“It is worth,” said Dr Johnson, “ a thousand pounds a year to have the habit of looking on the bright side of things.” And Harold Begbie explores English literature to provide diverting little stories and extracts.  It’s a real ‘dip-into’ book and I’m thoroughly enjoying it.
Death by Darjeeling (A Tea Mystery) by Laura Childs I always have to have at least one cosy crime on the go!
The Etymologicon by Mark Forsyth.  I came across this when I heard an extract on Radio 4.  It’s a hilarious look at etymology of a wide variety of words.  An essential read for anyone who loves the English language.
Blandings Castle and Elsewhere by P G Wodehouse. My easy-reading when I can’t get to sleep and need something that doesn’t need any great thought to enjoy.  The usual Wodehouse humour.
The Woman in White by Wilkie Collins.  I am only just starting this.  I recently read ‘The Moonstone’ and ‘No Name’.
The Girl with the Dragon Tattoo by Stieg Larsson.  Another that I’m only just beginning.

‘Real’ Books (i.e., paperbacks and hardbacks)
Eldest by, Christopher Paolini.  I’m thoroughly enjoying this fantasy novel – the follow up to Eragon in The Inheritance Cycle which I’ve just finished..
The Innocents Abroad by Mark Twain.  I started this months ago and lost interest but I’m sure I’ll get around to finishing it one day.  What I read I did enjoy so I’m not sure why I put it down.  It’s a sort of 19th century version of a Bill Bryson travel book.  Very funny but, needless to say, not politically correct by modern day standards.
Fifth Chinese Daughter by Jade Snow Wong.  Another one that I started but put down and my bookmark is stuck in page 154.  It’s a great story of a Chinese girl being brought up in a Chinese household in the USA and her attempts to reconcile the two very different cultures.
The Pillow Book by Sei Shonagon.  Written a thousand years ago by a lady at the Japanese court it’s a fun book to dip into on sleepless nights.
The Victorians by Jeremy Paxman.  Britain through the paintings of the age. 
Green men and White Swans by Jacqueline Simpson.  The folklore of British Pub names.
Engleby by Sebastian Faulks.  I had just started this when Eragon came along so it got put to one side.

The Oxford Concise Companion to English Literature by Margaret Drabble and Jenny StringerSee my blog entry from Wednesday.

Victorian London Street Life in Historic Photos by John Thomson, 1877.  Thid better than most similar books as it delves quite deeply into the background of each of the photos, describing London street life as it was in the 1870s. 

Lost for Words by John Humphreys.  A look at the English language and how it has been mangled in recent times.  I picked up this book by the famous BBC presenter in a charity shop the other day.  A real gem.
Do you read a load of books at the same time?  And what are you reading now (yes, Monica, listening to audio-books counts!).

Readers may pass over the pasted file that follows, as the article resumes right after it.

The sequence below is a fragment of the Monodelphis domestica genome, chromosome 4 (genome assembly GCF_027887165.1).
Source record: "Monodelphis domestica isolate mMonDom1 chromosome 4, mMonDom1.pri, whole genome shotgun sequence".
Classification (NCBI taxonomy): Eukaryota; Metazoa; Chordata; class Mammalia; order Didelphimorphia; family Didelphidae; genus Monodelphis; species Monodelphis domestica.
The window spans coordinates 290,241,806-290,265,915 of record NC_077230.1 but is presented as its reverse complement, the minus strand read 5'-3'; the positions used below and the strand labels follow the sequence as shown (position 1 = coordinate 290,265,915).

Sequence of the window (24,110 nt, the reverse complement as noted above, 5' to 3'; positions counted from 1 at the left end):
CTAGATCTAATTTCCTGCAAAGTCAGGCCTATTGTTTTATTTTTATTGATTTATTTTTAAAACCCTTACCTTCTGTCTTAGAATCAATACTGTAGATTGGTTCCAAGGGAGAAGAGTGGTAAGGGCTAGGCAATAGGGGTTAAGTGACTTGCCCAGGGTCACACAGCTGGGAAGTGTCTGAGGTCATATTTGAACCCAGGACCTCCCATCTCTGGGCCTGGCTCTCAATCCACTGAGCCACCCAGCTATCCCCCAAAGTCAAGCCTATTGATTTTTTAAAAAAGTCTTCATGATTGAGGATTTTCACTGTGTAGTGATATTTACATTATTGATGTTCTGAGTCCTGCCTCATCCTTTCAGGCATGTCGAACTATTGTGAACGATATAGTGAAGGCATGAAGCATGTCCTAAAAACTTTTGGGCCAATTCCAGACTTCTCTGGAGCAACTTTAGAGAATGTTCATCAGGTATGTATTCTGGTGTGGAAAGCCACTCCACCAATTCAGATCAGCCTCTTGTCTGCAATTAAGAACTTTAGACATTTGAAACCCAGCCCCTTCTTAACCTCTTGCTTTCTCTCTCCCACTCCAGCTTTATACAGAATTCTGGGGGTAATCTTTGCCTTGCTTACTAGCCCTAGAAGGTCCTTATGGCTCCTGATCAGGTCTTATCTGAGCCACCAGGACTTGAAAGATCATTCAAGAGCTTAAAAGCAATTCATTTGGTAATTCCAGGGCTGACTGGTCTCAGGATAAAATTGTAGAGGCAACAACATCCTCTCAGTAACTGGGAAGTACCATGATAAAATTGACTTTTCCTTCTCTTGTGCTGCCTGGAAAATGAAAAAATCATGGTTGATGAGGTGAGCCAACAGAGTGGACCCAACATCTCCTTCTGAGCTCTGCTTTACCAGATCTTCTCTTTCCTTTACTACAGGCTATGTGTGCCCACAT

Friday, 13 January 2012

A few funnies for your Friday –

Firstly, thanks to Canadian Chickadee for a quote of the day and the ultimate computing question:-

Quote for the day: "I don't believe in astrology. I'm a Sagittarius. We're sceptical."-- Arthur C. Clarke

If I'm supposed to back up my discs, how do I put my computer in reverse???

Then there’s one of the best lines from an episode of ‘Bargain Hunt’. At the beginning of the programme Tim Wonnacott asks the members of each couple what they collect. On this episode the woman mentioned what she collected and when the husband was asked he responded “The receipts from what she collects!” Oh, how I can identify with that!

Whenever I think of the past, it brings back so many memories.

I just got lost in thought. It was unfamiliar territory.

A child can go only so far in life without potty training. It is not mere coincidence that six of the last seven Prime Ministers were potty trained….

After a year in therapy, my psychiatrist said to me, 'Maybe life isn't for everyone.' -- Larry Brown

I don't have an attitude problem. You have a perception problem.

My wife said I never listen to her. At least I think that's what she said.

I don't do drugs anymore 'cause I find I get the same effect just by standing up really fast. 

I intend to live forever -- so far, so good.

And some questions with no sensible answer:-

Why is it called lipstick if you can still move your lips?

Why is lemon juice made with artificial flavor, and dishwashing liquid made with real lemons?

How many weeks are there in a light year?

If Barbie's so popular, why do you have to buy all her friends?

If space is a vacuum, who changes the bags?

If swimming is good for your shape, then why do the whales look the way they do?

If tin whistles are made out of tin, what do they make fog horns out of?

If white wine goes with fish, do white grapes go with sushi?

and a really corny one for my librarian friends -
Did Noah keep his bees in archives?

Thursday, 12 January 2012

A Haiku for the inhabitants of Frog End

Here's a Haiku for Daughter-who-takes-photos (author of Rambles from Frog End which is the name of their home) and Son-in-law-and-friend-who-loves-otters which I found on Ruby's blog:-

Furu ike ya
kawazu tobikomu
mizu no oto

The old pond;